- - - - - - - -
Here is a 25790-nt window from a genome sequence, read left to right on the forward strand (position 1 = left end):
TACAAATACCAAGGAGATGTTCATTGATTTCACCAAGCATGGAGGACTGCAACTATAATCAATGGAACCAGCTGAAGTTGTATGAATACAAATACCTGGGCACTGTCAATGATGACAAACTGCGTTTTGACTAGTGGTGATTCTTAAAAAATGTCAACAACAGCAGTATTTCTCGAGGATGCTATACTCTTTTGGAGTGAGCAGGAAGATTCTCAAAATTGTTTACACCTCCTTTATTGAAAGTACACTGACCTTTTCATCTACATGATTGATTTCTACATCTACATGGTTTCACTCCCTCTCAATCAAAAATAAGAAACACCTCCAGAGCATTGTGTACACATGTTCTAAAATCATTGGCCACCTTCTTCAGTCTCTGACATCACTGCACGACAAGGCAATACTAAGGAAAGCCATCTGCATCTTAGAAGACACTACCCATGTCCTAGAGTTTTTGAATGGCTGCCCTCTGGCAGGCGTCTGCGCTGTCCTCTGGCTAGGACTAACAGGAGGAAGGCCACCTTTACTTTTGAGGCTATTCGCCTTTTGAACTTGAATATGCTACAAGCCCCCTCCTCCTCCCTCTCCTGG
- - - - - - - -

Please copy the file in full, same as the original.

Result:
Here is a 25790-nt window from a genome sequence, read left to right on the forward strand (position 1 = left end):
TACAAATACCAAGGAGATGTTCATTGATTTCACCAAGCATGGAGGACTGCAACTATAATCAATGGAACCAGCTGAAGTTGTATGAATACAAATACCTGGGCACTGTCAATGATGACAAACTGCGTTTTGACTAGTGGTGATTCTTAAAAAATGTCAACAACAGCAGTATTTCTCGAGGATGCTATACTCTTTTGGAGTGAGCAGGAAGATTCTCAAAATTGTTTACACCTCCTTTATTGAAAGTACACTGACCTTTTCATCTACATGATTGATTTCTACATCTACATGGTTTCACTCCCTCTCAATCAAAAATAAGAAACACCTCCAGAGCATTGTGTACACATGTTCTAAAATCATTGGCCACCTTCTTCAGTCTCTGACATCACTGCACGACAAGGCAATACTAAGGAAAGCCATCTGCATCTTAGAAGACACTACCCATGTCCTAGAGTTTTTGAATGGCTGCCCTCTGGCAGGCGTCTGCGCTGTCCTCTGGCTAGGACTAACAGGAGGAAGGCCACCTTTACTTTTGAGGCTATTCGCCTTTTGAACTTGAATATGCTACAAGCCCCCTCCTCCTCCCTCTCCTGG